[31]http://www.w3.org/WAI/AU/2012/ED-IMPLEMENTING-ATAG20-20120113/#p
    rompting-types

      [31] 
http://www.w3.org/WAI/AU/2012/ED-IMPLEMENTING-ATAG20-20120113/#prompting-types

    Greg: I like to see these things be in the document so we don't lose
    track of them

    <AllanJ> Note: there are some instances when user agents will not be
    able to generate repair text. Such as when a video does not have
    captions. we do not expect the UA to use voice recognition to
    generate captions.

    Jeanne: we can put it at the end of the SC

    <AllanJ> Greg as serious issues ith this. what is requiared
    alternative text and what is to be used to replace it.

    Jeanne: one of ways to resolve it is to eliminate the entire success
    criteria.this is a very HTML oriented success criteria
    ... do we really needed, given the ambiguity and how could be
    misapplied to new technology

    Greg: I'm unsure whether it's needed
    ... you could in your list of questions put that -- that we are
    considering deleting it and see if people protest

    Jeanne: or put it on the agenda for tomorrow

    <AllanJ> I could live with deleting it

    Kelly: I don't think anybody does this today

    Jim: I would be okay with deleting it
    ... I think it's just one of those leftover screen reader things

    Kelly: will bring up tomorrow

1.3.1 highlighted items

    Greg: to do the recommendation you have to require something -- you
    could say at least these -- in the intent, but it's pretty implied
    anyway it's not an exclusive list, it is a minimum list

    Jim: I think this is okay

    Greg: for now, will note that we will keep it, ignore the comment

    <Greg> Maybe clearer to change "presence of alternative content" to
    "elements with alternative content".

    Greg: change to elements with alternative content

    Topic 1.3.3: highlighted input controls

    <jeanne>
    [32]http://www.w3.org/WAI/UA/2012/ED-UAAG20-20120119/MasterUAAG20120
    119.html#sc-131

      [32] 
http://www.w3.org/WAI/UA/2012/ED-UAAG20-20120119/MasterUAAG20120119.html#sc-131

    Jim: auditory you get a bing when you move over something?

    <Greg> Would these be easier to read if we moved the parenthetical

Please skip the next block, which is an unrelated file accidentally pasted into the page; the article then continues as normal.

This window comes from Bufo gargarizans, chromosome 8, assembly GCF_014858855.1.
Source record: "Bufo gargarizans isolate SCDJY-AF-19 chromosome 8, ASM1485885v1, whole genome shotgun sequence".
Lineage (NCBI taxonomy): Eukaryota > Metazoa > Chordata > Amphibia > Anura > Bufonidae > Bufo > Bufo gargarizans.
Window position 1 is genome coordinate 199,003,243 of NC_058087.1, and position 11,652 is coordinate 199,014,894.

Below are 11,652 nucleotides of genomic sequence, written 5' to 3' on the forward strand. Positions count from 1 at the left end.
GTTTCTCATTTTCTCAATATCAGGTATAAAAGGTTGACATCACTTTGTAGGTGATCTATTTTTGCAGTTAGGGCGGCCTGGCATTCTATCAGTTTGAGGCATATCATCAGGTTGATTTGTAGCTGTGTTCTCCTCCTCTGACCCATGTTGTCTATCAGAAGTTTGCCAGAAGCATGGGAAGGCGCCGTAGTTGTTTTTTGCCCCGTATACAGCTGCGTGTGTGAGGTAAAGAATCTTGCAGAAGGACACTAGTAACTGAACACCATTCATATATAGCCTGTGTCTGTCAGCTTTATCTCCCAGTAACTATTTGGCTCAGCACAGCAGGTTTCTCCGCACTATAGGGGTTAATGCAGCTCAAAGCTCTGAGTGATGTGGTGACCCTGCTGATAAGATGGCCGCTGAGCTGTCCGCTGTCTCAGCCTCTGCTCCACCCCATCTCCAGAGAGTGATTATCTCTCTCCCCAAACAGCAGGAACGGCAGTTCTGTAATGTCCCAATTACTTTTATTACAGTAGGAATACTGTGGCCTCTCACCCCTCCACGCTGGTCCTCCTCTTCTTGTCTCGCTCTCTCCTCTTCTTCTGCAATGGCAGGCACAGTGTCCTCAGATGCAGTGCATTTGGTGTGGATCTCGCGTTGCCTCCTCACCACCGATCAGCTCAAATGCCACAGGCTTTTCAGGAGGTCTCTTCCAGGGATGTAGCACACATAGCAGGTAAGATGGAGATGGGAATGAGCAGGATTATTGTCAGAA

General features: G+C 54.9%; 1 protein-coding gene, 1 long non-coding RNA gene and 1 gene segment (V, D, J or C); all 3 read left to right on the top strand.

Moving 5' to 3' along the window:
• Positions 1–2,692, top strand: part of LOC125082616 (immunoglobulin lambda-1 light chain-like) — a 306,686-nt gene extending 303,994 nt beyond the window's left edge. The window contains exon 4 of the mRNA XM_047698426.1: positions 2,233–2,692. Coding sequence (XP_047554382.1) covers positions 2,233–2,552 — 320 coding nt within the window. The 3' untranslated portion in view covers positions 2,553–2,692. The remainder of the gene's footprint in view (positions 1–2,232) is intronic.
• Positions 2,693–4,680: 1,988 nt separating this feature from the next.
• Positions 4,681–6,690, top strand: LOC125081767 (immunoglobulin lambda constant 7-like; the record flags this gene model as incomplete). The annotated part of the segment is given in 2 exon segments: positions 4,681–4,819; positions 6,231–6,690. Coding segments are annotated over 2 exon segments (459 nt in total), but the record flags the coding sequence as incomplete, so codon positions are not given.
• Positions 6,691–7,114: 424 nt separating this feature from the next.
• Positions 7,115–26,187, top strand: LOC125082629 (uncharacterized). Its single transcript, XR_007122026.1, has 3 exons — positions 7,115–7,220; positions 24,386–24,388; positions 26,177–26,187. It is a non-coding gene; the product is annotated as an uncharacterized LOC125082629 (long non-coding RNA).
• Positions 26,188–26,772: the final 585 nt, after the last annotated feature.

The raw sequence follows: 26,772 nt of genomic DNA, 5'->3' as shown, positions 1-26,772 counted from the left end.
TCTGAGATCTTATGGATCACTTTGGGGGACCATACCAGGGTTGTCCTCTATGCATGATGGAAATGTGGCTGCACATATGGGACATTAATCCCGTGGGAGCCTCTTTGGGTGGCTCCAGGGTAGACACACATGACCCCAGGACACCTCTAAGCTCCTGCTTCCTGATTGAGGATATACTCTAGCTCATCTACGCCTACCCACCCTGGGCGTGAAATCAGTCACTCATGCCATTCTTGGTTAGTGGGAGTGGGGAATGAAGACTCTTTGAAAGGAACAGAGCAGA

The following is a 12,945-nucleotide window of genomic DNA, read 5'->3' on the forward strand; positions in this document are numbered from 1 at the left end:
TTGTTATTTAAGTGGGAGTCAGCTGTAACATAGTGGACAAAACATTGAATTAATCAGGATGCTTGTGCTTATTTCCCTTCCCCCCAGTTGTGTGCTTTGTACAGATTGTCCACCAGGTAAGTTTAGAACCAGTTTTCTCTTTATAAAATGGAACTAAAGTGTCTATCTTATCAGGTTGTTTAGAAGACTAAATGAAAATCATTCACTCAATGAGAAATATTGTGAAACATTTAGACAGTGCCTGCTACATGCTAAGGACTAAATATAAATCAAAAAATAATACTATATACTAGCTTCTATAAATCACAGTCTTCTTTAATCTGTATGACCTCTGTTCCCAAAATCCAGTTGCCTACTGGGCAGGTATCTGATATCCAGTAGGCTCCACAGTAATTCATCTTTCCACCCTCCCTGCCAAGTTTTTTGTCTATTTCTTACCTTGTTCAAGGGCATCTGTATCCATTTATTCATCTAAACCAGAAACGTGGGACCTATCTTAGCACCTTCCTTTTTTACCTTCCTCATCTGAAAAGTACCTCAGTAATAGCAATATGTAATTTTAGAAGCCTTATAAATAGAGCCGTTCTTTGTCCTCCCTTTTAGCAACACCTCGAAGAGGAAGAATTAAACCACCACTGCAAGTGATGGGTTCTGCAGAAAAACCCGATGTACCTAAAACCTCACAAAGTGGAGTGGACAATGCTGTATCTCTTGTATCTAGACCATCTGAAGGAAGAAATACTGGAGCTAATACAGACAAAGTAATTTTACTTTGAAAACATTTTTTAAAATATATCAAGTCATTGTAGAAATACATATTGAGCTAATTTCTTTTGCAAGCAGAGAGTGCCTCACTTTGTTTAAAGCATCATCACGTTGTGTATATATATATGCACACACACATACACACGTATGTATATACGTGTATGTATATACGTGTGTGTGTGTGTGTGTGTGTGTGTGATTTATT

examples to the end of each, rather their middles?

    <Greg> E.g. change "enabled controls that take input (e.g. push
    buttons, radio buttons, check boxes, and text input fields, but not
    groupings or static text and images) regardless of whether they are
    read-write or read-only" to "enabled controls that take input,
    regardless of whether they are read-write or read-only (e.g. push
    buttons, radio buttons, check boxes, and text input fields, but
    not...

    <Greg> ...groupings or static text and images)"?

    OK as is

1.8.4

    Kelly: as an action with it so we should skip it

    <kford> Kelly look up action items from Jim's list.

2.1.1 keyboard operation

    <Greg> [33]http://www.w3.org/WAI/UA/tracker/

      [33] http://www.w3.org/WAI/UA/tracker/

    Kelly: did we resolve this -- something in the beginning of the
    document that defines -- and action item from last week
    ... we did resolve it -- keyboard interface. We need to replace in
    some portions of document

    Jeanne: we have to do a level review -- the number of a's that
    aren't done now -- go through and skim the level a's to see which
    browsers actually do.

    Greg: it would make a lot of sense to have a reference of which ones
    are implemented and which ones are not.
    ... even if we can find that a couple of obscure browsers support
    it, it's going to look like a new feature request, and if we have
    too many feature requests...

    Jeanne: if we could expand on that wiki page -- listed all a's and
    said who met each one -- the majors.

Summary of Action Items

    [End of minutes]
      _________________________________________________________
Received on Friday, 20 January 2012 14:33:57 GMT